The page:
Within two and a half weeks, I realized the significance and impact of friendship on the other side of the globe. I have had friends back home for years, many of whom I met during my first two years at Stony Brook University in New York. However, the ones I met throughout my study abroad experience in Florence, Italy were memorable. These friends were significant because through them and my short time abroad, I came to realize something about myself and learned exactly how I was meant to live my life.
Our 19th annual Tiger Jam at the MGM Grand in Las Vegas was a weekend to remember. From an epic performance by Darius Rucker to star-studded guest appearances by supermodel Kate Upton, musician Kid Rock and many more, celebrities came out in full support of our education programs. In today’s post, we’re looking back at a special moment during the event that stands out as a true reminder of the purpose and impact of our programs. Adrian Arias, the Earl Woods Scholar Program’s first lawyer, took the stage during Tiger Jam’s live and silent auction to give the keynote speech.
Determined and driven since birth, Hector Pantoja, an alumnus of the Earl Woods Scholar Program, conquered language barriers, overcame insecurities, proved doubting teachers wrong and excelled through college.
With graduation on the horizon, I cannot help but reflect on my personal growth over the last four years. College has definitely served as a formative experience in my life – one where I’ve had several opportunities to critically engage with my identity.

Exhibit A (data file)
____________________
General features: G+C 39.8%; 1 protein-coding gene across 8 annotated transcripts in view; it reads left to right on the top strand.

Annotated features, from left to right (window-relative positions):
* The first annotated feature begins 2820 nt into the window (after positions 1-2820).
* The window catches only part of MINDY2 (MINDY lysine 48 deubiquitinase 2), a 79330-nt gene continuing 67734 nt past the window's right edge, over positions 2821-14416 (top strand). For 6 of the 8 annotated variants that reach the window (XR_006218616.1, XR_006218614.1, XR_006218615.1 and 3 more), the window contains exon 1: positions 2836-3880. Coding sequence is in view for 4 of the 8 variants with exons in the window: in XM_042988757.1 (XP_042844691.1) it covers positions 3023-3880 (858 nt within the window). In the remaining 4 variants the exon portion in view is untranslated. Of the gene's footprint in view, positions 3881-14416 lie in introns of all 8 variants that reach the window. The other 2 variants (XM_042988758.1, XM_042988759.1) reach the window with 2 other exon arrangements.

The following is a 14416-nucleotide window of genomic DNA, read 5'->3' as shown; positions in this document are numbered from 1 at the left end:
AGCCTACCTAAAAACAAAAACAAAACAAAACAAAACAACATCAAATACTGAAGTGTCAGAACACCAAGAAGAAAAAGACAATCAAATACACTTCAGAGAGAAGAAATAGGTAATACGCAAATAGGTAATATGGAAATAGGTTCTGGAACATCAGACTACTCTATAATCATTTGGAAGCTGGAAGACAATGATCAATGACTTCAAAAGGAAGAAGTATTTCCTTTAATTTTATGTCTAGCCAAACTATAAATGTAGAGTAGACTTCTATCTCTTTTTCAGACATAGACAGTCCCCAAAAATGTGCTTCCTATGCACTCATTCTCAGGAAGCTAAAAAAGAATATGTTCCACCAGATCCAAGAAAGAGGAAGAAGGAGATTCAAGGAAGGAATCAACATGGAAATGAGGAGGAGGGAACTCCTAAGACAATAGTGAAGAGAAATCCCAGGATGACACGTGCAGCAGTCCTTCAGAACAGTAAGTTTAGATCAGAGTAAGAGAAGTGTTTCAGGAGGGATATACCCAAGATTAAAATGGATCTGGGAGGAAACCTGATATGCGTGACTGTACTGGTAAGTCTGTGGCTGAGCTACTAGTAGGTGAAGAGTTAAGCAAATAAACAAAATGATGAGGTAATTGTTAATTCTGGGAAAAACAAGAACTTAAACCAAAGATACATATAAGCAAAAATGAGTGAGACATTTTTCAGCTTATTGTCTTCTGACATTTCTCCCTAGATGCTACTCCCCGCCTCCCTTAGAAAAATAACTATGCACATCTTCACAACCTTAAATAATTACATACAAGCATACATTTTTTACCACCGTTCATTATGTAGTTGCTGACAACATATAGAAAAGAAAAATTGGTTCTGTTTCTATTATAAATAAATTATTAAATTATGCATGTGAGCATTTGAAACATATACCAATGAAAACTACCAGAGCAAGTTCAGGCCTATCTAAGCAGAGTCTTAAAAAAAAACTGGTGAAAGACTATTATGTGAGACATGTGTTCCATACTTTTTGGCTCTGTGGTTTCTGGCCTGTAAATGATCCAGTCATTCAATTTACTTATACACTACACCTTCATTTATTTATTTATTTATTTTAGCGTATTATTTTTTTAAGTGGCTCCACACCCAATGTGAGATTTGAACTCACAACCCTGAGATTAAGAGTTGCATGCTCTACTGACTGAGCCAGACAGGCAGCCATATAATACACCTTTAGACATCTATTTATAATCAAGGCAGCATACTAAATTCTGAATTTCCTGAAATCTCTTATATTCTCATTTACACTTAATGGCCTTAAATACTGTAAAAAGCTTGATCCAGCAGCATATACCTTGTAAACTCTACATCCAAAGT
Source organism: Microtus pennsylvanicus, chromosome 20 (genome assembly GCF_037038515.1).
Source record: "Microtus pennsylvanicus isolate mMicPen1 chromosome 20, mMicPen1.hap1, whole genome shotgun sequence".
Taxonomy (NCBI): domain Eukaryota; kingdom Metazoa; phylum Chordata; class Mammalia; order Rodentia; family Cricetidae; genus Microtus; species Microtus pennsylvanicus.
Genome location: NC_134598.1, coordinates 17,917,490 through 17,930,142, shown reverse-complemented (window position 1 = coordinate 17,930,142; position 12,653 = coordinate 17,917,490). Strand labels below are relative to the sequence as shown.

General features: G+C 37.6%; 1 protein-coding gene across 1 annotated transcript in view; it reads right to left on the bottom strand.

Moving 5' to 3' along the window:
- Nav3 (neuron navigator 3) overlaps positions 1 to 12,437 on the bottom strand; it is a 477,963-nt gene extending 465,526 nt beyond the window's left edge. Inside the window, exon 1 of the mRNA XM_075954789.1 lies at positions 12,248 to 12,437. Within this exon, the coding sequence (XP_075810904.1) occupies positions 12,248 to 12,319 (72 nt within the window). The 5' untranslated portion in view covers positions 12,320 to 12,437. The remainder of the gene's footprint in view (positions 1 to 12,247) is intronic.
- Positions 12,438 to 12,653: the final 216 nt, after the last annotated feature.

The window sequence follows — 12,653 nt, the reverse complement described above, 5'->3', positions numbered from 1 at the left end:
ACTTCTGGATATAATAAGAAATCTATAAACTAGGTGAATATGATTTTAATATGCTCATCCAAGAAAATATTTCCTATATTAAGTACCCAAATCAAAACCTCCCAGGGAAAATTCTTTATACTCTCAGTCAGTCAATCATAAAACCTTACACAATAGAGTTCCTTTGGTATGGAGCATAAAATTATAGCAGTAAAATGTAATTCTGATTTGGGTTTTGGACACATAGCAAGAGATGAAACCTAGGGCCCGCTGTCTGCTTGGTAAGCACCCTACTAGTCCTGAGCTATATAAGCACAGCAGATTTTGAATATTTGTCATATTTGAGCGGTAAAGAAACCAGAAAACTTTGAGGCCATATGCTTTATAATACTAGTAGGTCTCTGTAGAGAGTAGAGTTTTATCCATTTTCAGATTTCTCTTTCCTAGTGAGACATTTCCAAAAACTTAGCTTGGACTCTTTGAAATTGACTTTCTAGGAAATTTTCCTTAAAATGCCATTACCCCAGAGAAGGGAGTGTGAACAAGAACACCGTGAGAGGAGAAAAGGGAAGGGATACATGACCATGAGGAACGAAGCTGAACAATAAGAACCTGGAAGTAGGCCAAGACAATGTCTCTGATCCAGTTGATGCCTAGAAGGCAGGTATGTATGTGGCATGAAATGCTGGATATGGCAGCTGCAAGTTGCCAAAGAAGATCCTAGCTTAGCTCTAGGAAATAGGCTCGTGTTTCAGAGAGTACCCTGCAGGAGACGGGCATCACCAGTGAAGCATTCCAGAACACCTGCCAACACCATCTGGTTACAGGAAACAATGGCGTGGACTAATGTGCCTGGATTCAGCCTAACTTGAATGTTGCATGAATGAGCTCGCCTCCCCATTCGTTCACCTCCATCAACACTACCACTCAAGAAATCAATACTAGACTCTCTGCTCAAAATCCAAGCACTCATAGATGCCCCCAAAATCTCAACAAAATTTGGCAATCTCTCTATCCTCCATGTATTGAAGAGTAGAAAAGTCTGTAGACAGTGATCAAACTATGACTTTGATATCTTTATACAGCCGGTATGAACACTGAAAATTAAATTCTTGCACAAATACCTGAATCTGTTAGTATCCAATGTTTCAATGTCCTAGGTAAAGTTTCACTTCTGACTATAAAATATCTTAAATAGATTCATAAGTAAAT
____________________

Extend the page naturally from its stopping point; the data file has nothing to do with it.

The summer of sophomore year can be a very difficult time in the life of the average college student. Between choosing a discipline and finding a career, there is an overwhelming amount of pressure on the student to find a project that will help them further their professional goals. For many, summer plans usually involve taking on internships, doing research or enrolling in summer courses while others decide to work or take trips around the world. During the summer of my sophomore year at the University of California, Berkeley, I had the privileges of doing a little bit of both. Through my Anthropology class, I spent several weeks exploring, working in and experiencing the breathtaking beauty that is Peru.
Expanding on the long-standing work to help provide support, Farmers Insurance recently selected TGR Foundation as a community organization for the Stan Smith Memorial Scholarship Fund.